The other day I was preparing for my next game session by making notes about the scenes to come. What I wrote down for each scene was basically this:
The point of the scene
Participants and their goals
This structure, especially the possible complications (a complication simply being something unexpected that makes things more complicated for the participants) helped me draw out ideas for keeping each scene interesting. The participants and goals gave me conflict and reinforced the scene’s purpose, the possible endings provided markers for me to recognize when it’s time to end this scene and hints about scenes that could follow.
I found the categories tend to reinforce each other as well. It was common for a complication be a new participant with distinct goals or to spark a new possible ending and for possible endings to lead naturally into new scenes.
Then I realized that this little structure is can work at any story level from scene to scenario to campaign. It’s sort of a story fractal for GM preparation.
As an example, let me present the adventures of Silmorianti Silvestrii (Sil) the Elven Swordmaster and Knight Errant.
Lets prepare a scenario for Sil.
– Orc marauders, led by Duroc the Orc bandit leader, are harrying the roads around Forest Village from their hidden cave. [I added this based on some complications. They’ve kidnapped the Duke’s daughter.]
[Simple enough at first, but this list might grow as the scenario becomes more complicated.]
– Silmorianti: wants to protect the village and impress everyone by looking good doing it
– Duroc: wants blood and loot and power over his bandits.
[I added these based on the complications]
– The duke: wants his daughter rescued alive from the orcs
– The Lover: Also wants to rescue the daughter from the orcs.
– (maybe) The collaborators: just want the loot but they are willing to see blood spilled for it.
[This is where we start to play what if…]
– could be winter time which makes it hard to move through the woods
– nighttime benefits the orcs
– the orcs may have kobold scouts on lookout in the forest
– the orcs may have set up traps around their cave
– Duroc may have a magic user with him
– Maybe Duroc is just a pawn executing the magic user’s wishes. [this could lead to a whole other scenario where Sil chases down the magic user after he escapes]
– could be some villagers are in collaboration with the orcs. They let Duroc know when something big is coming through for a cut of the loot. They might try to sabotage Sil. [The thing about the collaborators is they could show up anytime. Maybe they try to poison Sil at the inn, or maybe they wait until he’s taken care of the orcs and then try to bash his head in and get the loot.]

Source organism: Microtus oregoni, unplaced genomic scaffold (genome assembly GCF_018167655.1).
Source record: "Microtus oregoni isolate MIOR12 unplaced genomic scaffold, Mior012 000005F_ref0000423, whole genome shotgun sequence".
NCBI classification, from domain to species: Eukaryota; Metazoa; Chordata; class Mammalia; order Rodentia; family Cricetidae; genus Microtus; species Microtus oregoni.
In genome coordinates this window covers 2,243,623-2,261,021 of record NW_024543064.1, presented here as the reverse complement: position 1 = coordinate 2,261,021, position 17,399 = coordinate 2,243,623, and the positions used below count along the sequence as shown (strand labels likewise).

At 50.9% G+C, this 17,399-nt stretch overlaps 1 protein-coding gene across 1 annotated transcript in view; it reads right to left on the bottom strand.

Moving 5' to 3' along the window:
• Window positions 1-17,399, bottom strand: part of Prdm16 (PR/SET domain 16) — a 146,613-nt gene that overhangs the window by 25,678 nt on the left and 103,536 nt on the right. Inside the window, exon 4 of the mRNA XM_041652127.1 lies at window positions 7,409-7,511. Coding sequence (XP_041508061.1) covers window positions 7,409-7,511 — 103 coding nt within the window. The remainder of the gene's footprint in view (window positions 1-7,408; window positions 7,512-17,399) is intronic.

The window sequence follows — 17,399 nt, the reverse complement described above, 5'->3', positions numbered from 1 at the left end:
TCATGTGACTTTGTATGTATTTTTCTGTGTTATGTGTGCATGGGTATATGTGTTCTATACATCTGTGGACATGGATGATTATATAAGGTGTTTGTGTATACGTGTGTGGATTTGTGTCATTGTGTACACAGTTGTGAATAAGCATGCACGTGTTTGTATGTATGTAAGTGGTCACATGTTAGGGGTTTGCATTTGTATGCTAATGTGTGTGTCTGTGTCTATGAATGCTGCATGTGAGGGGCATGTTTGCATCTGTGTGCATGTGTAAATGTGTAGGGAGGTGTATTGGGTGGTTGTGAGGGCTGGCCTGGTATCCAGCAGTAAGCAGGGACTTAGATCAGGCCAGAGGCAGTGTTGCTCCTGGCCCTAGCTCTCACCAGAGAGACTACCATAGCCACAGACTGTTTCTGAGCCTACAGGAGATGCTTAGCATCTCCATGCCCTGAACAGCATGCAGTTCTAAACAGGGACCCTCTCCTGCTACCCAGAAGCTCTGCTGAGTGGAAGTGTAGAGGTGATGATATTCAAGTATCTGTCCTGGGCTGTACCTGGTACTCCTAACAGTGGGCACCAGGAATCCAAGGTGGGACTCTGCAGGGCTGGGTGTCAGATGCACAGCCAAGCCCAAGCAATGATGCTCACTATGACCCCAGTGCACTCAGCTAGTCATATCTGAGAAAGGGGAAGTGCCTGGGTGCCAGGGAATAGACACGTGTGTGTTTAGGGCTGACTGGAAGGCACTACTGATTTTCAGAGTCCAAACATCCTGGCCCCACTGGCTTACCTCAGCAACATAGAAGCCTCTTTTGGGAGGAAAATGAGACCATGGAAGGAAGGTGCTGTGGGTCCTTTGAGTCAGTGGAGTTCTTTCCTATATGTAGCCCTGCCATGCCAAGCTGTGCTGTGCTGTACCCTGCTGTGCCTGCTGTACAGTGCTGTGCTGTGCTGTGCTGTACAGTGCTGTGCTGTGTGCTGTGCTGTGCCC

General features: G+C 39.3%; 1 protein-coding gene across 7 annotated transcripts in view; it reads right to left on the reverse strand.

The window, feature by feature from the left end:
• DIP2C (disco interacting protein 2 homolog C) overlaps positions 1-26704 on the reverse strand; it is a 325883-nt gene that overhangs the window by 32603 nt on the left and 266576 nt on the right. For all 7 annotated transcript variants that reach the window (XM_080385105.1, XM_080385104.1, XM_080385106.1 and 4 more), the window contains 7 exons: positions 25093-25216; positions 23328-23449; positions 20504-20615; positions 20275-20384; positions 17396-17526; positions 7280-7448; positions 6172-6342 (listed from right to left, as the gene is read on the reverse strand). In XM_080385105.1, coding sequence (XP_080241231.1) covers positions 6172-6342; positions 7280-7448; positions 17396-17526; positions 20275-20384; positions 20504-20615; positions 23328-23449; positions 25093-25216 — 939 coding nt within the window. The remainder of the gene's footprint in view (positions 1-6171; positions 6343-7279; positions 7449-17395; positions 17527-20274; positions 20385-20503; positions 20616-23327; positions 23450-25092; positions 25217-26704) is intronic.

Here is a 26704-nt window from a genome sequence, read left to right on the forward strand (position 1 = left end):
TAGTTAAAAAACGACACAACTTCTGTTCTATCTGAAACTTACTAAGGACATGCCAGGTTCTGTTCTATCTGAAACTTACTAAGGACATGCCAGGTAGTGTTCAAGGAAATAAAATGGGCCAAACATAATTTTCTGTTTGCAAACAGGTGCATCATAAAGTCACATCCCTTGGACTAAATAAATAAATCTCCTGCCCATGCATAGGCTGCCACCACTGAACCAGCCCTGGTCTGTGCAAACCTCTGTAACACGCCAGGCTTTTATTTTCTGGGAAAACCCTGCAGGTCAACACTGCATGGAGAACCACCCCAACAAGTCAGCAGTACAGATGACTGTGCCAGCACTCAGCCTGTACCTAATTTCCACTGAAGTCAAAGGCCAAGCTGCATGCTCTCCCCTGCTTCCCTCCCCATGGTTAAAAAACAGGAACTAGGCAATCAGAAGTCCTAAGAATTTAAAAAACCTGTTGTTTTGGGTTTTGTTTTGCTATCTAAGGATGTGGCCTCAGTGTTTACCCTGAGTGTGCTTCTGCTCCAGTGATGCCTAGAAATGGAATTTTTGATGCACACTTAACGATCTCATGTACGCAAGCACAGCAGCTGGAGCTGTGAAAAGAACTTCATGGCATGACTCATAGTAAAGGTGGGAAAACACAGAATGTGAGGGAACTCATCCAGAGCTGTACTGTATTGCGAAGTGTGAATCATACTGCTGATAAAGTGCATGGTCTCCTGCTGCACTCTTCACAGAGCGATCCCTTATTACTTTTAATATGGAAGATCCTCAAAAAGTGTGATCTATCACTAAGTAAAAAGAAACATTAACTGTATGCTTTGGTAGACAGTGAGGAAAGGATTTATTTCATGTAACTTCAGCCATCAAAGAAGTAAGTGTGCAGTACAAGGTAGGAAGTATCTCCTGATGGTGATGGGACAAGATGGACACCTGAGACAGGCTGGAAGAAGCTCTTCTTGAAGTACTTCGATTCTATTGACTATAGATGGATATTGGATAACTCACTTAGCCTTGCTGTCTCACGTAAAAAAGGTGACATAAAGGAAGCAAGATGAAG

– on the other hand some villagers might try to get up posse to go take care of the orcs and Sil will have to do something or watch them all get killed. [or train them]
– what if the orcs kidnapped some children from the village for ransom? [Do they really have any money?]
– What if the orcs kidnapped the Duke’s daughter when she was travelling on the road? How’d that happen? Maybe she was on her way to meet a lover against her father’s wishes. [I think I’ll make this my main story line.]
– Now we have a worried lover eager to charge into the orc cave and rescue his love. Maybe he’s good with a sword and maybe he’s not.
[If this was going to be a multi-session scenario I could keep going but this is probably fine for a now not so simple scenario. I might not use all of these complications but if things seems to be going too easily or too fast I can always throw in the collaborators or the posse idea]
[What are the ways this scenario can end? There’s the obvious of course…]
– All the orcs are killed [what about possible collaborators?]
– the girl is rescued
– the girl is rescued and the orcs move to some other territory
– Sil is killed [end of story, hehe]
– The girl is killed by the orcs [that’s a dark ending, but there’s plenty of possible following scenes.]
– all the villagers might get killed too.
When I did this for individual scenes the session as a whole become richer because some of the complications for scenes had implications for other scenes or they were something that could show up in any scene, like the collaborators.
We could do this for an entire campaign as well where the participants include not just characters but entire organizations.